Fifteen states have enacted laws to adopt daylight-saving time throughout the year. In Louisiana, the year-round daylight-saving time legislation was authored by State Representative Dodie Horton (R-Haughton). According to Horton, this change will result in higher “productivity,” and “possibly less crime, fewer car accidents, more family time.” Her bill was passed by the Louisiana Legislature in 2020 and signed into law by the Governor, but it awaits congressional authorization.
In 2018, 62% of California voters voted to make daylight-saving time permanent year-round. Unfortunately, their state legislature has not approved a measure. This highlights a familiar problem, just because voters want something to happen does mean that politicians will act.
Fortunately, there is finally some hope there will be action by congress. A bi-partisan group of eight U.S. Senators have introduced the “Sunshine Protection Act of 2021.” This legislation will end the twice-yearly clock changing practices and make daylight-saving time permanent.
One of the sponsors of the legislation, U.S. Senator Marco Rubio (R-FL), complained that “I prefer Daylight Savings over Standard but in the end what I really want is to end this stupid twice a year time shift.”
Senator Rubio is right; the time shift is “stupid” and needs to end. To promote his legislation, Senator Rubio’s office issued a press release highlighting some of the reasons why our country should make daylight-saving time permanent. The potential positive effects include reducing childhood obesity, benefitting the agricultural economy, and reducing energy usage.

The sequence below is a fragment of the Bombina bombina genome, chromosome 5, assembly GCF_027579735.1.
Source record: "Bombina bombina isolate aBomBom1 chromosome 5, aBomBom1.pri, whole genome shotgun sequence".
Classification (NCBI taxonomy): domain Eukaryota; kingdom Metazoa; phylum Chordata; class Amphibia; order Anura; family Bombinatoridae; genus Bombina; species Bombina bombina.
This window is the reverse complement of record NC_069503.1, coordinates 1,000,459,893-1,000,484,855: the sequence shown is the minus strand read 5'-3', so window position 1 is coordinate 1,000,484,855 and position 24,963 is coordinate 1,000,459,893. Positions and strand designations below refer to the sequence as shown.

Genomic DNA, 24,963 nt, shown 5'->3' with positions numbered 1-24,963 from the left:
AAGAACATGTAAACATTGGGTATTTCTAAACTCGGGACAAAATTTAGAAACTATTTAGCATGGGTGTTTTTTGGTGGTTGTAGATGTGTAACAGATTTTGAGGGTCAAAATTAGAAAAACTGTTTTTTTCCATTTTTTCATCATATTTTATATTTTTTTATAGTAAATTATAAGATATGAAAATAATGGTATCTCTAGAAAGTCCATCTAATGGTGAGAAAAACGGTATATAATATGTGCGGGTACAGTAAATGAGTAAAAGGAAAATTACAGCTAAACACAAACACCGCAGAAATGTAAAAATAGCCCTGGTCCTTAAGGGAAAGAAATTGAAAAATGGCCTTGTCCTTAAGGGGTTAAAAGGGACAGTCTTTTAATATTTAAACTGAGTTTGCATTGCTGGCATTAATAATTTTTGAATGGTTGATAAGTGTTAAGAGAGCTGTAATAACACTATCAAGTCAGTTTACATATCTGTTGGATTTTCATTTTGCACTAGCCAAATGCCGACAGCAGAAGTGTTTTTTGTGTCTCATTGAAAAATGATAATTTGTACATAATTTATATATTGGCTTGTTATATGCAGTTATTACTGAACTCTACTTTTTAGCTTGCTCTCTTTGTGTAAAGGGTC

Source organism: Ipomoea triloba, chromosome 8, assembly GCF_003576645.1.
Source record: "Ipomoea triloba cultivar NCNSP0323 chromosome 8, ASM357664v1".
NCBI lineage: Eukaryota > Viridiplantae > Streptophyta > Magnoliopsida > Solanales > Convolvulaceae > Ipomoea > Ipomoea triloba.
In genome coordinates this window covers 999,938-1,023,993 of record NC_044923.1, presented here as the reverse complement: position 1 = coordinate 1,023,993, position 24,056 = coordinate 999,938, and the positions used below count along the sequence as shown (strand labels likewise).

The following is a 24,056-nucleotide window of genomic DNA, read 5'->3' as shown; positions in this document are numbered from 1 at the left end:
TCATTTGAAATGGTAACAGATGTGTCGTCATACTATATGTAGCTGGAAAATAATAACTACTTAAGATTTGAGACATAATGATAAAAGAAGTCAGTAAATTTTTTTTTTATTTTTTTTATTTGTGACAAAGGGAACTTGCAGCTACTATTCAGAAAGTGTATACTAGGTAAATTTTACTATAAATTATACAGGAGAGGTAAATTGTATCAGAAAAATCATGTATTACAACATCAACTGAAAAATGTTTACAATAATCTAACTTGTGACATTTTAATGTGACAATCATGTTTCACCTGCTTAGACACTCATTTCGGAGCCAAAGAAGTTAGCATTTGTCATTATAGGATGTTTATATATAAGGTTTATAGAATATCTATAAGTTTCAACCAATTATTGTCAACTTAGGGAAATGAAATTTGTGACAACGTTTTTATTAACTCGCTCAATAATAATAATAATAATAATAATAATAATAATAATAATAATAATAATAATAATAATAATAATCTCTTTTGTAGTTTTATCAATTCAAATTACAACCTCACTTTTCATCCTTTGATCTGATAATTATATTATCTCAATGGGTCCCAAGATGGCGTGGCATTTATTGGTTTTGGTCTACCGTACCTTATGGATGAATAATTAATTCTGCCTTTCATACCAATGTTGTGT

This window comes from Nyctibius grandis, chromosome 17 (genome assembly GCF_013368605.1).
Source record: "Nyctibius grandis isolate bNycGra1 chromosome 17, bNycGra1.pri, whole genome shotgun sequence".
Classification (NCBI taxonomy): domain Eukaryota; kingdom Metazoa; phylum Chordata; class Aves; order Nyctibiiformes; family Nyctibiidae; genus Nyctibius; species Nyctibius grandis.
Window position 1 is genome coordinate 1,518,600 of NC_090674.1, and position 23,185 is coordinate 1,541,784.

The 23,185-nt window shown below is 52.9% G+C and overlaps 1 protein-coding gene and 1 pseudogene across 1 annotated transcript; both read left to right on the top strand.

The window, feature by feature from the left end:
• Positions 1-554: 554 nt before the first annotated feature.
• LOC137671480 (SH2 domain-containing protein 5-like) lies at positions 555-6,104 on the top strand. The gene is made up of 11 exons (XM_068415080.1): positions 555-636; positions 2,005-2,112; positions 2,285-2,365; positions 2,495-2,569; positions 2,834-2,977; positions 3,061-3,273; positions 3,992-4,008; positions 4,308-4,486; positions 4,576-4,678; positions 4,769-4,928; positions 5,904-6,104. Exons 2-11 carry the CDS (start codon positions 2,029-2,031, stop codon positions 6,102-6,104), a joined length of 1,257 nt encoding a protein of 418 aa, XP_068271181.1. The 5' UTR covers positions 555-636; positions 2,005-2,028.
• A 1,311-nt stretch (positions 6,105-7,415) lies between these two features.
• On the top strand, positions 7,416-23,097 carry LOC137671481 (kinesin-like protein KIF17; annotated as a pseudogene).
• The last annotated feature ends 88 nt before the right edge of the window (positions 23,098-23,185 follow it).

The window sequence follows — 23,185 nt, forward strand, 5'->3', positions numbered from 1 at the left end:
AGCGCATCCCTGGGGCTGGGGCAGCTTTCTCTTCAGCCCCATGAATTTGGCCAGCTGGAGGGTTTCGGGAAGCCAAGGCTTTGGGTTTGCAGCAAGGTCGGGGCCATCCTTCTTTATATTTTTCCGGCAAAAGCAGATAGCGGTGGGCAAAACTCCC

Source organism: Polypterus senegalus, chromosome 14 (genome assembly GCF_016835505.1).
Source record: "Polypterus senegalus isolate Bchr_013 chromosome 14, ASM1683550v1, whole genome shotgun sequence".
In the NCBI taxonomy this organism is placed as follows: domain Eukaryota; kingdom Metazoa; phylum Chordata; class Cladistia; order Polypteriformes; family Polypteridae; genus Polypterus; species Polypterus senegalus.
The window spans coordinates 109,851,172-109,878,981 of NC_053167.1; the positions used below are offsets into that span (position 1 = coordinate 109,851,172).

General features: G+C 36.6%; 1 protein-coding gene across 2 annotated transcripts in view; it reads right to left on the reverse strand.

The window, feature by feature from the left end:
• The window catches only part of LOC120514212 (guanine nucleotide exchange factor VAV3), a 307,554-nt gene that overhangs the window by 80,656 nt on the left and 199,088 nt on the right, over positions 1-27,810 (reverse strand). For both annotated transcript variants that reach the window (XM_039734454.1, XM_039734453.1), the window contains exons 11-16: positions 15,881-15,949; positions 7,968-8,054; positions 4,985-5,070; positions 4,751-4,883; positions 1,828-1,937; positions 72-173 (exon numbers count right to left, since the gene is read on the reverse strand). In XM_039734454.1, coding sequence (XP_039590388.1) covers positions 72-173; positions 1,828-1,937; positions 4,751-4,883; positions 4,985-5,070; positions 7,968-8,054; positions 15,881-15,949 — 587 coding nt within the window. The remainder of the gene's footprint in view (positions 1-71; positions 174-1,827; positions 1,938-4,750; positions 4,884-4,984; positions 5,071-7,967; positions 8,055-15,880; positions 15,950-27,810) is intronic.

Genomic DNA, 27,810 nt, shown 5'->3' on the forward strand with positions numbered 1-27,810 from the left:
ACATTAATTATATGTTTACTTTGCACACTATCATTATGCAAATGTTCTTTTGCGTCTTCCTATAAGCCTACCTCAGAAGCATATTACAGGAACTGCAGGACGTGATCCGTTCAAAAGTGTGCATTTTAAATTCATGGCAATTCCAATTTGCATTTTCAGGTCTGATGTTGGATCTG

With bi-partisan support, the legislation can pass, and we can end the madness. Unlike much of the discussion on Capitol Hill, this issue crosses party lines. U.S. Senator Ron Wyden (D-OR), a co-sponsor of the “Sunshine Protection Act,” said that “Springing forward and falling back year after year only creates unnecessary confusion while harming Americans’ health and our economy.”
U.S. Senator Cindy Hyde-Smith (R-MS) is another sponsor of the legislation. She believes our country should make daylight-saving time permanent because of “The public safety improvements, economic benefits, and the wellbeing of the American people.”
It is now incumbent on the American people to contact their senators and representatives in Washington D.C. and demand support for this legislation. Previous efforts by Rubio and others have failed because similar legislation was not even given a hearing in Congress.
Hopefully, this bill, because of the bi-partisan support, will be passed by the Senate Commerce Committee. If it is approved, it will move to the full Senate for a vote and then, if it passes, it will move over to the U.S. House of Representatives, where it will hopefully be well received. A bill approved by Congress and strongly supported by the American people will still need to be signed by President Joe Biden to become law.
It is time for common sense to prevail and for the “Sunshine Protection Act” to become law in our country. This is a rare issue that can unite an overwhelming majority of Americans, but to succeed, we need to make our voices heard on Capitol Hill.
Picture credit: The Guardian